After several days in Seoul and a day trip to the DMZ, we flew to Tokyo on the same Korean Air tickets in Prestige Plus seats for the 2.5 hour flight. (The cash price for both Korean Air flights in business was just under $3,000 each.)
After seeing Tokyo, Kyoto, and Nara, it was back to Tokyo. We transferred 60,000 Citi Thank You points to Virgin Atlantic and booked Keith’s mom on Delta One to Seattle. (There was no transfer bonus available, but the ticket would have been 100,000 Delta miles or $6776.) From Seattle, she went to Chicago on a paid Delta ticket.
When we were booking our own ticket in late May, we weren’t certain where we would go after Tokyo, and decided on Abu Dhabi to give us options and move us toward our target of Spain by mid-August. We could book Etihad business class in a 787 for the 12 hour flight with 86,772 Citi Thank You points, or 40,000 American miles. (The cash price was about $5,000 each.)
We used American miles to book the Etihad Business seats since our Thank You points were mostly wiped out by the Delta One ticket. Even without pajamas or amenity kits, it was well worth it for the 12 hour flight and probably the best redemption of the summer.
From Abu Dhabi, the flight options were primarily out of Dubai, and after a few days in each city and a day trip to snorkel in Oman , we booked Azerbaijan Airlines to Baku, Azerbaijan. It was a memorable flight, as the majority of the passengers were children, the amount of plastic the extensive meal was wrapped in meant the floor looked like a stadium after the Super Bowl, and many passengers did not lock the doors while using the toilet.
After several days in Baku exploring the city, the mud volcanos, and the countryside, we boarded Buta Airways (owned by Azerbaijan Airlines) to Tbilisi, Georgia. We paid about $106 each for the coach tickets as there were no good miles options.
From Tbilisi we did a day trip into Armenia by car, and then flew from Tbilisi to Kiev, Ukraine on Georgian Airways. We paid $168 each for the 1.5 hour flight. This stop was primarily because Keith had long wanted to visit and photograph Chernobyl, but, as you’ll see in our post on lodging, we also had a great IHG redemption there.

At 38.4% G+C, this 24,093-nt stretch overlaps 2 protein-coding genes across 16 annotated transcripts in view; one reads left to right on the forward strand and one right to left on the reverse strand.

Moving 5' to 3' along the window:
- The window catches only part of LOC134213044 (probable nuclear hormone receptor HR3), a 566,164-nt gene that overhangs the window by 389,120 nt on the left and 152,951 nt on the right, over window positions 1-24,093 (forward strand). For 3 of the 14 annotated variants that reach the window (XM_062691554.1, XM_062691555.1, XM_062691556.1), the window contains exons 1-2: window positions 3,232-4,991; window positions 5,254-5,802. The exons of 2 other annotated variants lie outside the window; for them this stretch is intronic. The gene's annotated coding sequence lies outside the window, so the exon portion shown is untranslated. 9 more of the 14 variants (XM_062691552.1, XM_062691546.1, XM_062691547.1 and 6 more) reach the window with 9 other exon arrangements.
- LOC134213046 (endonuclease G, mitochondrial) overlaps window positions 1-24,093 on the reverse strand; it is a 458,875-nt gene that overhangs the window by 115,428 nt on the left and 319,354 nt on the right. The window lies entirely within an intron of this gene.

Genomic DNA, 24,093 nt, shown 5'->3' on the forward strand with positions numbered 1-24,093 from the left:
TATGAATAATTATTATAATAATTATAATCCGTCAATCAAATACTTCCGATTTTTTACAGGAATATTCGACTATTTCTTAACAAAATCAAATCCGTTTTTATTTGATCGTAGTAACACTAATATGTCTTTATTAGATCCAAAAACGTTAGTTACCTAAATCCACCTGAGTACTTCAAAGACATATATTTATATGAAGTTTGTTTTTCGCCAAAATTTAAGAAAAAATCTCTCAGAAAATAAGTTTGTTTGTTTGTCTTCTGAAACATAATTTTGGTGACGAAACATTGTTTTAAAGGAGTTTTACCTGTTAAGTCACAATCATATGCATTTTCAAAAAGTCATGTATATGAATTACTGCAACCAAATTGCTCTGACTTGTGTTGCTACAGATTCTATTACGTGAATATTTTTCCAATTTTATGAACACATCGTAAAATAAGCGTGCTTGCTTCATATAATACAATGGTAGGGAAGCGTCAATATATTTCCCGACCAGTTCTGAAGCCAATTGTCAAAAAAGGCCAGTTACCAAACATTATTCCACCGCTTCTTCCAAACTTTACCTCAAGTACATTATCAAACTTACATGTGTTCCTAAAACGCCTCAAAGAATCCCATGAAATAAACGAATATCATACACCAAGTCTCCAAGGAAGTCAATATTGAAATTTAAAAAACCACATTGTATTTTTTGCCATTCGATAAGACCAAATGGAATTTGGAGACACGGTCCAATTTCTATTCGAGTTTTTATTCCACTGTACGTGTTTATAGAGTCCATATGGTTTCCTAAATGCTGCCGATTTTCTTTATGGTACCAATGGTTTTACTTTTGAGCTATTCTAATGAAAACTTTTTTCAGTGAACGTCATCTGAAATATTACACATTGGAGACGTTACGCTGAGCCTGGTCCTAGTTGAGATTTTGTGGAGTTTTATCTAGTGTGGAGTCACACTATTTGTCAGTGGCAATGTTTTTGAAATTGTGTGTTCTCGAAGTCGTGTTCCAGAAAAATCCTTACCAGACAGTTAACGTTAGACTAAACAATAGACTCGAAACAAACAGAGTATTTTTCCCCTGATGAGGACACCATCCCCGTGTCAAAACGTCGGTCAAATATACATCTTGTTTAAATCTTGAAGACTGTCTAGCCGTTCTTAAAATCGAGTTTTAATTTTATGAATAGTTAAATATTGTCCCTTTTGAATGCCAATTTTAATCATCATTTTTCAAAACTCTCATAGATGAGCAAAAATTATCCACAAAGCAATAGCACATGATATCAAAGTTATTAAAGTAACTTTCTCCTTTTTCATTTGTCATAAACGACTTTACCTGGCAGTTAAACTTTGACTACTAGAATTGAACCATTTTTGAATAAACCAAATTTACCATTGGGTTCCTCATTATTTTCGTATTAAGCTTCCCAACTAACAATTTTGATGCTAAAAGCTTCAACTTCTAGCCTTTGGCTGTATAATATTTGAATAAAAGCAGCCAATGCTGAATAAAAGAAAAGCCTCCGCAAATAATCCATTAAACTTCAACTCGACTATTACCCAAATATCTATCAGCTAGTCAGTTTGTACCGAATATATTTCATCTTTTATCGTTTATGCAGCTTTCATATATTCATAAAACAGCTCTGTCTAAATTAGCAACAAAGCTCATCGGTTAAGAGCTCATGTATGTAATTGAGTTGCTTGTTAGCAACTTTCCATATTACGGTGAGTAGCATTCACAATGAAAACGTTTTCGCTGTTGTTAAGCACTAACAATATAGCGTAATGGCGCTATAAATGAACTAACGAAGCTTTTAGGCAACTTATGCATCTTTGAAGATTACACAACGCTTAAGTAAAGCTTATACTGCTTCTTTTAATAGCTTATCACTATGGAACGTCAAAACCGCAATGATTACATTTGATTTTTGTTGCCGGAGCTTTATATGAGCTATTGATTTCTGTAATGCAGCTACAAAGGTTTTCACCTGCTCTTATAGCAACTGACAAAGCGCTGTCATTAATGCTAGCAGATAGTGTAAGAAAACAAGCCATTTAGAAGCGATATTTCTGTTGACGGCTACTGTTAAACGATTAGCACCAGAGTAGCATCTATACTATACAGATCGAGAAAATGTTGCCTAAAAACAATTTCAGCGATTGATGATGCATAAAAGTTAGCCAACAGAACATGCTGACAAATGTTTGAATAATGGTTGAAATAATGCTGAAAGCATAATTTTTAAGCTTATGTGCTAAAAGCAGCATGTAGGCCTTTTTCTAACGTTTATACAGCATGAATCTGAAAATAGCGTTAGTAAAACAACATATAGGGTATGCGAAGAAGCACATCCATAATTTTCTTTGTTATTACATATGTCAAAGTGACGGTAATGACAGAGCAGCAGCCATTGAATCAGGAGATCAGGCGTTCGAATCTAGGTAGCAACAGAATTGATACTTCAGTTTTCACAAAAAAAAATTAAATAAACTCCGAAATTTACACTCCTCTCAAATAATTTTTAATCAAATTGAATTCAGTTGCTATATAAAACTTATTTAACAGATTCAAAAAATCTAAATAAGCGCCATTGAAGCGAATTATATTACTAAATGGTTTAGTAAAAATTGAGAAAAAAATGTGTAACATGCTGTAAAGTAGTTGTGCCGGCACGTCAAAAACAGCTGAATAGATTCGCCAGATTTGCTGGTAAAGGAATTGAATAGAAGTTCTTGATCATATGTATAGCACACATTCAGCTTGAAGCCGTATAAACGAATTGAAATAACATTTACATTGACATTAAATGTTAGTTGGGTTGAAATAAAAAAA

From Kiev, we asked reddotbluedot.com readers to select our next destination, and they selected Odessa, Ukraine. We took the train because it was about half the cost of flying and we thought it would be memorable. We were right. (For more, you can check out Keith’s blog post.)
We planned to fly from Odessa to Spain and spend the next three weeks there. But we learned while we were in Tbilisi that we might need to get to Washington, DC in August. Just in case, we found and held tickets on American from Frankfurt to DC. Sure enough, we needed to fly to Washington, DC from Odessa on one week’s notice. That set off a flurry of planning and made us glad we hadn’t completely wiped out our miles. Ultimately, we flew Odessa to Warsaw on LOT, stayed overnight, and then onto Frankfurt on Lufthansa. The flights totaled $408 each (there were no better mileage options). After a night in Frankfurt, and a cancelled flight, we rebooked on British Airways from Frankfurt to Heathrow, spent several hours in the lounge, and then flew BA to Washington. (Lifetime gold status waived the close-in booking fees, so the tickets were $100 and 57,500 American miles each for business class seats.) We had made plans to meet friends from London in Seville, Spain, so as soon as our commitment ended (and after getting laundry done), back we went on paid tickets on Delta to JFK, where, after several hours checking out various lounges, we picked up our American flight to Madrid for 54,250 and 57,500 miles, (thanks to that 10% rebate) in business. (Coach tickets were approaching $3,000 by this point and business were over $6,000.)
After nearly a week of constant travel and a lot of long naps and working on planes, we were back in Spain, where we traveled by train and by car around the country and to neighboring Andorra until we flew home after Labor Day on those very first tickets we had reserved.
Stay tuned next week for Part III which will cover the hotels Amy and Keith booked with points throughout their 10 week trip. If you’re interested in sharing your miles and points story, whether that be collection, redemption, or in-flight, in-hotel, or in-destination experience, please email me at firstname.lastname@example.org for consideration. I will be featuring at least one new reader story a month moving forward.